Keep track of what you have in your freezer and in your pantry. I’ve ended up with so many packs of frozen chicken breasts because I kept thinking we were out and buying more. We weren’t out. I didn’t have to buy meat for a while, but everyone got pretty sick of chicken. This is my Achilles heel. We have a white board right next to the kitchen for everyone to write what we’re out of, but my bulk cupboard is a DISASTER and I need to figure out a way to organize it so that I can keep track of what I need. I have a date with Ikea sometime this summer to take care of this hot mess!
Eat Less Meat:
We are a family of five (of six when our daughter is home from college) and appeasing everyone all the time is almost impossible. My younger kids aren’t big meat eaters, and I’m pretty convinced one will become a vegetarian soon enough. But, I don’t have the time or the energy or the patience to cook multiple meals. What I do on occasion, and when we aren’t in the midst of baseball for my boys, I will prep a few vegetarian meals on the weekend. My kids LOVE beans. So, I break out my cookbooks and prep and/or cook a dish for them to eat throughout the week while I have meat with my dinner. They will share in the vegetable side dish that I’ve prepared because they aren’t too picky on veggies. It comes out as a win win because I listen to less arguments, I prepare less meat, and everyone is relatively happy. It’s a compromise I’m willing to make when I have the time. I just wish I had more time!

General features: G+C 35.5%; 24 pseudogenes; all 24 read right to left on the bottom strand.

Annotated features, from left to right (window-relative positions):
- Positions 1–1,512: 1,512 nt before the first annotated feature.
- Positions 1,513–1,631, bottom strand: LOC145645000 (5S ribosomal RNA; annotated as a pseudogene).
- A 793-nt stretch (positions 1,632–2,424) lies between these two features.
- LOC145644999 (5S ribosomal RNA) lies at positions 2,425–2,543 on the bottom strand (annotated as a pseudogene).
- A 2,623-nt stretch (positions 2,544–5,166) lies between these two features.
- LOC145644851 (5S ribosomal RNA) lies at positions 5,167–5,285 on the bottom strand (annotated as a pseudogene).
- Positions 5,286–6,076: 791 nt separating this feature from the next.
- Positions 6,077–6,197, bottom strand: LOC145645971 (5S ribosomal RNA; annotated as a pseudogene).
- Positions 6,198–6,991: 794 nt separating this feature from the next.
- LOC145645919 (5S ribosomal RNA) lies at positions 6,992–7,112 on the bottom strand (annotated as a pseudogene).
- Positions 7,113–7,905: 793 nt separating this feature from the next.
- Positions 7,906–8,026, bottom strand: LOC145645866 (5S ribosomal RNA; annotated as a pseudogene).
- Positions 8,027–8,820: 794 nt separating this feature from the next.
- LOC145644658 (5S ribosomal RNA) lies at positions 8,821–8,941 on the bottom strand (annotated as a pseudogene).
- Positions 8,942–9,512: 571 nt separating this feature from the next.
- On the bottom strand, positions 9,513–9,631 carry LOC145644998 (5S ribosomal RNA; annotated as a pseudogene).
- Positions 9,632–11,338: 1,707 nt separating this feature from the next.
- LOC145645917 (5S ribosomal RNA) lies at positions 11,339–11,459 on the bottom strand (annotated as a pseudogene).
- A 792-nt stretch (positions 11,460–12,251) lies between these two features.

Buy in Bulk:
Now, I visit Costco every week because we have a big family and my younger kids are knocking on the door of teenage land. I buy most of our meat here, especially the rotisserie chicken! Besides Costco, I will hit Winco as I mentioned earlier. I pick up nuts and chocolate chips to assemble trail mix for my kids lunch. I buy sugar, almond flour, cocoa powder in bulk as well…anything use on a semi regular basis, I pick up in bulk and save a lot of money.
Don’t go Shopping Hungry:
This. This is the biggest change. If I’m hungry I will NOT go shopping. I overspend and buy stuff I’m not supposed to be eating. Here’s where the snack food sneaks back into the house. And of course, everything sounds good, and I’m ready to cook a feast. Which is a big fat lie. I’m to the point in my life that I hate cooking. I do it because I need to and that’s it.
There are dozens of other shortcuts to save money. Buy cheap cuts of meat, buy whole chicken and cut it yourself, buy frozen veggies, etc. I’m sure they are effective, but they just aren’t effective in my family. It doesn’t mean that there’s anything wrong with these or other ideas, but I just highlighted what works and why for my family.
My best advice is to do a search and find what looks practical for you and your family. Don’t do something that isn’t practical for your situation and be honest about what steps you’re willing to take. I can promise you I don’t have the energy or desire to cut up a whole chicken. Not happening. I’m not knocking anyone who does this, but I just know that this isn’t practical for me personally. So, after buying a couple of inexpensive whole chicken and never using them, I do know that this isn’t something that will save my family money. If I’m not going to do it, it’s not a money saver. You know your time, your family, and your willingness better than anyone. Some things will resonate, others will not. That’s okay! We all are on our own journey and hopefully some of these will work with your family!